Researchers are reporting a significant development in the process of creating stem cells that could allow treatment of some degenerative human diseases.

Researchers in the study published this week in the journal Nature say the result removed one cause of failure in the process.

Stem cells derived from immature female egg cells called oocytes, whose genetic material has been replaced by that of a non-reproductive cells, known as somatic cells, could allow for treatment of some degenerative human diseases, researchers say.

The advance does not have immediate clinical applications because the stem cells are not compatible with the patient's tissue.

The finding published this week by the New York Stem Cell Foundation comes from research involving 270 oocytes from 16 women, which created 13 early stage embryos known as blastocysts.

Such stem cells might be useful for a process called cell replacement therapy. The therapy involves replacing dead cells with new and healthy ones, thereby restoring functions lost through damage or disease.

Oocyte development after the genetic material was replaced stops at a late stage of embryo division in association with certain genetic copying abnormalities.

However if the genetic material is not removed, and only the genetic material from the somatic cell is added, the resulting cell group develops to the early embryo – or blastocyst - stage, researchers said.

The stem cell lines derived from the blastocysts differentiate into cell types that are the embryonic source of all cells in the body, and the somatic cell is programmed to develop into multiple cell types.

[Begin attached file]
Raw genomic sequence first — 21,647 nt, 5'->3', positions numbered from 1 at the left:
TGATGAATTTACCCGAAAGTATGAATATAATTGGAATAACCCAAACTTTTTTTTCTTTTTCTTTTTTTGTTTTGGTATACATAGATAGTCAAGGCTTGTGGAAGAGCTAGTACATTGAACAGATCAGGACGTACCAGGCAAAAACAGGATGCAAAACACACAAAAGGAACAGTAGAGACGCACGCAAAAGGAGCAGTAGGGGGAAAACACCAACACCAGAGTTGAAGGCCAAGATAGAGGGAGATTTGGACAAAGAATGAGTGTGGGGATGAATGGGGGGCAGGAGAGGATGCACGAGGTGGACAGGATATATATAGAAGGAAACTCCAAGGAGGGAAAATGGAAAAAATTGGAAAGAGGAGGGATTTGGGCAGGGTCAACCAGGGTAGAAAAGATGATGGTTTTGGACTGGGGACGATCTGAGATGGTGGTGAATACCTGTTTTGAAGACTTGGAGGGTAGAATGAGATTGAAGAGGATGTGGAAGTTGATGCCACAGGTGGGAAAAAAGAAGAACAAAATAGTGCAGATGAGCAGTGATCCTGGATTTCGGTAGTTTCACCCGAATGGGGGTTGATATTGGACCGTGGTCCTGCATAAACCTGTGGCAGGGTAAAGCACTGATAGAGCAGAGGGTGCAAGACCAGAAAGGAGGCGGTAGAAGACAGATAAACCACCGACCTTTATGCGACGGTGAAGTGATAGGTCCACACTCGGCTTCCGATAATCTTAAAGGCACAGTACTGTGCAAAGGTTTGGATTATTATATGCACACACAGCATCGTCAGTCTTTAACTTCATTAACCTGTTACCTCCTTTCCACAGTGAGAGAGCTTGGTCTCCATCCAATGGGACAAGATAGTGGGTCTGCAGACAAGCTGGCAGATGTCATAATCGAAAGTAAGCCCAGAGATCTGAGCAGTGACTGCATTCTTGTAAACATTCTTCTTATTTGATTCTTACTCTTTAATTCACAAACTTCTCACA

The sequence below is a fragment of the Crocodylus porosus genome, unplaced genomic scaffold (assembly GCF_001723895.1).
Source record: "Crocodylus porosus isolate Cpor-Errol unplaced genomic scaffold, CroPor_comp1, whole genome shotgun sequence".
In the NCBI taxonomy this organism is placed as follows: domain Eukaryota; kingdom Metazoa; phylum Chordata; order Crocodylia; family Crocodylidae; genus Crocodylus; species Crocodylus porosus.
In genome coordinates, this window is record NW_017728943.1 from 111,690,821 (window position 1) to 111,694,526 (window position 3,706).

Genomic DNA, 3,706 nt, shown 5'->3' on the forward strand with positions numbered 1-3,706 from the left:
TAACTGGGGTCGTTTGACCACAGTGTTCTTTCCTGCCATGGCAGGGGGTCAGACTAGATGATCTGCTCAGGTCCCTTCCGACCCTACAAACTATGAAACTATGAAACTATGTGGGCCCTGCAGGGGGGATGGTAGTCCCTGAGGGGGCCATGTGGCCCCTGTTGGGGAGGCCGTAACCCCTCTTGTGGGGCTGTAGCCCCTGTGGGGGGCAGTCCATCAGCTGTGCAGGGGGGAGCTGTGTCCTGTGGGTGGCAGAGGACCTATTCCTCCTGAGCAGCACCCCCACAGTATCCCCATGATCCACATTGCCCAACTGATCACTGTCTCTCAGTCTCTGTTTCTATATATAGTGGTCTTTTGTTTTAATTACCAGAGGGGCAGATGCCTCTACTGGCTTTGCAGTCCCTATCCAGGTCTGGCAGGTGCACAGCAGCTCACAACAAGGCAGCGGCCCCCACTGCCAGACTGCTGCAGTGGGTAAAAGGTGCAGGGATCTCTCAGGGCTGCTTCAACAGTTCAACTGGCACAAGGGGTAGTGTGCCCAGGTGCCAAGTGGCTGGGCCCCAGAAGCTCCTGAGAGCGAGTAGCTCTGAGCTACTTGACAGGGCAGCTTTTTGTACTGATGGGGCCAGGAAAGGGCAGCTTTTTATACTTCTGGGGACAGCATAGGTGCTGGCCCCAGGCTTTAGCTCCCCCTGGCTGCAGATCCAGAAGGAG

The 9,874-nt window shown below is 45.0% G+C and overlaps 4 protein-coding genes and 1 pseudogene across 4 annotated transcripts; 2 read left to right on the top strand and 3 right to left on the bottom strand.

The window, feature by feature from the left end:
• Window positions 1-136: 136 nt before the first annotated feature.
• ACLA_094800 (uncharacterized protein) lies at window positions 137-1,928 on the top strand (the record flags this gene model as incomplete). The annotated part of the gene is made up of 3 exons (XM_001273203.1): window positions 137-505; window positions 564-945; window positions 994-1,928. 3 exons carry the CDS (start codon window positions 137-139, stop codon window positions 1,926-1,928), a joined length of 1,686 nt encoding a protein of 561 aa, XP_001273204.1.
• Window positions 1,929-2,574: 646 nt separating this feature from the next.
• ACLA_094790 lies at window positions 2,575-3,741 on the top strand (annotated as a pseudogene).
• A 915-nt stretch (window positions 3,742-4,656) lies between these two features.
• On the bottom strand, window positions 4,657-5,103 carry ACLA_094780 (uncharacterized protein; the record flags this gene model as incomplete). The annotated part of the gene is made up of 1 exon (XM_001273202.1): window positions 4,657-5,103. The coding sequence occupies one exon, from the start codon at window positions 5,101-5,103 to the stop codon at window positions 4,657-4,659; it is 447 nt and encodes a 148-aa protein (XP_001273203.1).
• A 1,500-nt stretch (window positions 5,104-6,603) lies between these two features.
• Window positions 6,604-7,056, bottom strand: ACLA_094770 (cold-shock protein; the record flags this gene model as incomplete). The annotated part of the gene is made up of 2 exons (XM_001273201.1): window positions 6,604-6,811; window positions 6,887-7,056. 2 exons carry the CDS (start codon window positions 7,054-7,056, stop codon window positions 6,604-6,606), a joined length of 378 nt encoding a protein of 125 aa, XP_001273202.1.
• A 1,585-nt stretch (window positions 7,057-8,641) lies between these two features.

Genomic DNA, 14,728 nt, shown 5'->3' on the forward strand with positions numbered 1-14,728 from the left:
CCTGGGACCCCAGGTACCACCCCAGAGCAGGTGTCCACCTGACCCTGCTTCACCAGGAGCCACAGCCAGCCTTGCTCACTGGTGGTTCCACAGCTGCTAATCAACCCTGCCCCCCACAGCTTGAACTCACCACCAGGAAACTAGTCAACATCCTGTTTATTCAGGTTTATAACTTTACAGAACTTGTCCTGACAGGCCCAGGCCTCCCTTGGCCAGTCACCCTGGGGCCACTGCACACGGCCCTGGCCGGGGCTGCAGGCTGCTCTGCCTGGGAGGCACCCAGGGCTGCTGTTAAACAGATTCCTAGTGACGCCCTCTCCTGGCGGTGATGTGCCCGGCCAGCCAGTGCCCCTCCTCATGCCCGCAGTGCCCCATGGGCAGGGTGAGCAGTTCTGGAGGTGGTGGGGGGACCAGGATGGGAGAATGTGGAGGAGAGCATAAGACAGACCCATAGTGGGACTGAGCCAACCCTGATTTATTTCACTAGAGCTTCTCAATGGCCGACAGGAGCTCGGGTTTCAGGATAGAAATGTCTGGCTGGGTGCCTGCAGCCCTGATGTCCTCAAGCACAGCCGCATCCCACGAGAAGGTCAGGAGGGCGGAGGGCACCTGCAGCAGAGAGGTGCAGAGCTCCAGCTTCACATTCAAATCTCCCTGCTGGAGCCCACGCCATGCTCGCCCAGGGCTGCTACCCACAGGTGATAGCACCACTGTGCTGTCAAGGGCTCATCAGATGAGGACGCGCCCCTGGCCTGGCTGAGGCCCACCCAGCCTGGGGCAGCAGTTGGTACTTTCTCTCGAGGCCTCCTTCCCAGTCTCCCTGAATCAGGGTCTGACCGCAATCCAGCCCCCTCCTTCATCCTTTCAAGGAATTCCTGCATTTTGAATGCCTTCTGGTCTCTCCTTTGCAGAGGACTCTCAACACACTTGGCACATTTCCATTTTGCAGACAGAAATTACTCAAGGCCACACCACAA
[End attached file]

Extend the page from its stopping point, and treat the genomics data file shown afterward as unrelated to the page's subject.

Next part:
“This result demonstrates the feasibility of reprogramming human cells using oocytes and identifies removal of the oocyte genome as the primary cause of developmental failure after genome exchange,” researchers said.

Robert Lanza, chief scientific officer at Advanced Cell Technology, a company in Santa Monica California, told Nature the study shows the "enormous power of this technology."

However he added that the method has never been tried before "because it's of no clinical relevance." He said stem cells produced contained an extra set of chromosomes which are not compatible with the patient's tissue.

Photo above:

The center cluster of cells, colored blue, shows a colony of human embryonic stem cells. These cells, which arise at the earliest stages of development, are capable of differentiating into any of the 220 types of cells in the human body and can provide access to cells for basic research and potential therapies. This image is from the lab of the University of Wisconsin-Madison's James Thomson.

Credit: Clay glennon, University of Wisconsin-Madison